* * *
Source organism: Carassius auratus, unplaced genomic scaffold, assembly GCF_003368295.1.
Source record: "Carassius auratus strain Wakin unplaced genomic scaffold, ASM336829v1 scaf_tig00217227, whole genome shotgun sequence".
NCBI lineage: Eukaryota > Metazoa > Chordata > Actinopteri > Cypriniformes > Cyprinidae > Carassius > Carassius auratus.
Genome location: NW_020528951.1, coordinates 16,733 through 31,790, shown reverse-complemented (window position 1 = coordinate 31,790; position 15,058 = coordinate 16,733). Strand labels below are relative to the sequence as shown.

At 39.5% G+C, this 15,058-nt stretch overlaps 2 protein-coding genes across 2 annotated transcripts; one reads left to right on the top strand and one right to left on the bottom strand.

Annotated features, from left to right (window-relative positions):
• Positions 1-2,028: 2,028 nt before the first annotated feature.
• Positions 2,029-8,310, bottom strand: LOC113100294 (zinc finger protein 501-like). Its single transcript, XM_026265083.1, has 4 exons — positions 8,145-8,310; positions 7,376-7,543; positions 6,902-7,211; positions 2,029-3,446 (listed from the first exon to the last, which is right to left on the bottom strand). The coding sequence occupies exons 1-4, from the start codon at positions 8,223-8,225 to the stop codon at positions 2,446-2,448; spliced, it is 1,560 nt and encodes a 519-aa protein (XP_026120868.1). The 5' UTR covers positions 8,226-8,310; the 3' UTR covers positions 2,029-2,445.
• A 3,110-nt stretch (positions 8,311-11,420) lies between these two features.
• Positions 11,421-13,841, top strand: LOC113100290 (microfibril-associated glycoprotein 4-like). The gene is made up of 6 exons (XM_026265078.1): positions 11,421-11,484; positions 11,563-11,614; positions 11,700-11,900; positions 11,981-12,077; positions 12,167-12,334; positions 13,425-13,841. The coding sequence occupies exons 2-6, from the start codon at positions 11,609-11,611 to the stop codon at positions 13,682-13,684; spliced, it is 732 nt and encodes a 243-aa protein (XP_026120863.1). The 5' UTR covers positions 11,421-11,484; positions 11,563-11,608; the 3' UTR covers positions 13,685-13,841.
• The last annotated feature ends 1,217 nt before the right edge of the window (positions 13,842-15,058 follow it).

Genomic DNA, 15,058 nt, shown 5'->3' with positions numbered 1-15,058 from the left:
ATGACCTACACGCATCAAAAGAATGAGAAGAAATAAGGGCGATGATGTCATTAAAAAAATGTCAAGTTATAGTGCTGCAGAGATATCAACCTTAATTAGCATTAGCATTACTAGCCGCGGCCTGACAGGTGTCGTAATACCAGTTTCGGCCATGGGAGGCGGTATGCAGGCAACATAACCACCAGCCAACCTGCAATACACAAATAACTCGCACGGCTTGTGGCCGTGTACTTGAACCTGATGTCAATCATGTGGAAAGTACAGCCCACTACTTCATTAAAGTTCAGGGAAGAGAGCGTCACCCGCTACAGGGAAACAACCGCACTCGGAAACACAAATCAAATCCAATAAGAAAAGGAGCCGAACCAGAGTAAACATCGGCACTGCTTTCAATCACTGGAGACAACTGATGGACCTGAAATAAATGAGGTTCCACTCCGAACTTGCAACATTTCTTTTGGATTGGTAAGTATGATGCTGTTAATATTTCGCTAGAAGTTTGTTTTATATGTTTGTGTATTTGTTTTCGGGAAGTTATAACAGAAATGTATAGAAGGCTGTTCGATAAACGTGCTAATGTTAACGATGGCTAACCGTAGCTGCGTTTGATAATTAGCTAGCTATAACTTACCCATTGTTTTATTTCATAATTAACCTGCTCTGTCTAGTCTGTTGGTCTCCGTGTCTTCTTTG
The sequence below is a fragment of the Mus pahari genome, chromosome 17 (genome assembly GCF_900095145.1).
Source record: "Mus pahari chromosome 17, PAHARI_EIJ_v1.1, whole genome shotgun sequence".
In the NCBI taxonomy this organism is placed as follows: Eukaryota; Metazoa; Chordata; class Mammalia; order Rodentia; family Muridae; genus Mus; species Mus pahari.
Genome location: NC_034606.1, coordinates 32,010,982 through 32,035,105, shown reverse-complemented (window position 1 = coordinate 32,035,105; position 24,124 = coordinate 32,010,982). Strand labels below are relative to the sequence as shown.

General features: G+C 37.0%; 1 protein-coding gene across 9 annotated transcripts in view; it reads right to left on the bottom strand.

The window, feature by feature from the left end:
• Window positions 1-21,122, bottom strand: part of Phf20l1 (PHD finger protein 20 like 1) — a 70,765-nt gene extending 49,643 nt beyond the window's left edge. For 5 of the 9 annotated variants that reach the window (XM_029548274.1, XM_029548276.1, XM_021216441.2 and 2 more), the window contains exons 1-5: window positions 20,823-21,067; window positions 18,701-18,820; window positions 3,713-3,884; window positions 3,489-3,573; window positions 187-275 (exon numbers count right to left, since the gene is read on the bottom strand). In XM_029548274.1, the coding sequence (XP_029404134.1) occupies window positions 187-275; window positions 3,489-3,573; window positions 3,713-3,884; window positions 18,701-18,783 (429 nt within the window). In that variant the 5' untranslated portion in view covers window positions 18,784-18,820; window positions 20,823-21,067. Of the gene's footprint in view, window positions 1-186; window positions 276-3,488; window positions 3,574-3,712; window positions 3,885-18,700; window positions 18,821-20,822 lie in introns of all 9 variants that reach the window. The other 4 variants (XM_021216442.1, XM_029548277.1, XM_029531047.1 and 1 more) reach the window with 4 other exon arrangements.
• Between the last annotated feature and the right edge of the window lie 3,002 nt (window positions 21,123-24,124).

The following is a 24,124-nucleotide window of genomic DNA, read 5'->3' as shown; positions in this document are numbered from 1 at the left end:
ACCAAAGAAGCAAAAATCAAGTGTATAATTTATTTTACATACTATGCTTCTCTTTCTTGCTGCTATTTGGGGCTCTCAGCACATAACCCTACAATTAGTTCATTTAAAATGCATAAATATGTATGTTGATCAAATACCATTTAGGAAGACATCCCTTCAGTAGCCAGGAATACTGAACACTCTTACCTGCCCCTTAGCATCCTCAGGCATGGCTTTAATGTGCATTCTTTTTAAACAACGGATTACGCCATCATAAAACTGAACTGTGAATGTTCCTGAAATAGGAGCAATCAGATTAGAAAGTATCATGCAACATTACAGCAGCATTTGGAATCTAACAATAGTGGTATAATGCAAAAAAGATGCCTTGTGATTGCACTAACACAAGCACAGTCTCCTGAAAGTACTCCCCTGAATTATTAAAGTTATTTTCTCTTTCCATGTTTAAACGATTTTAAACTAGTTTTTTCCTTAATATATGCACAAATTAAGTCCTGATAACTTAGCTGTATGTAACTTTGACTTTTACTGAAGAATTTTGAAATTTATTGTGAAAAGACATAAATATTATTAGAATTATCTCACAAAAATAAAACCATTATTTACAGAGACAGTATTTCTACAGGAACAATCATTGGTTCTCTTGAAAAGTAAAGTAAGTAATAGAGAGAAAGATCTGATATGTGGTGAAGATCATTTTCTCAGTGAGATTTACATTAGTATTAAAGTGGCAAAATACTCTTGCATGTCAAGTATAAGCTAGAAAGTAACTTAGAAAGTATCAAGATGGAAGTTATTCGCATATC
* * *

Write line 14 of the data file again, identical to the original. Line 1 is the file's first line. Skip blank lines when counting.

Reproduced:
The sequence below is a fragment of the Mus pahari genome, chromosome 17 (genome assembly GCF_900095145.1).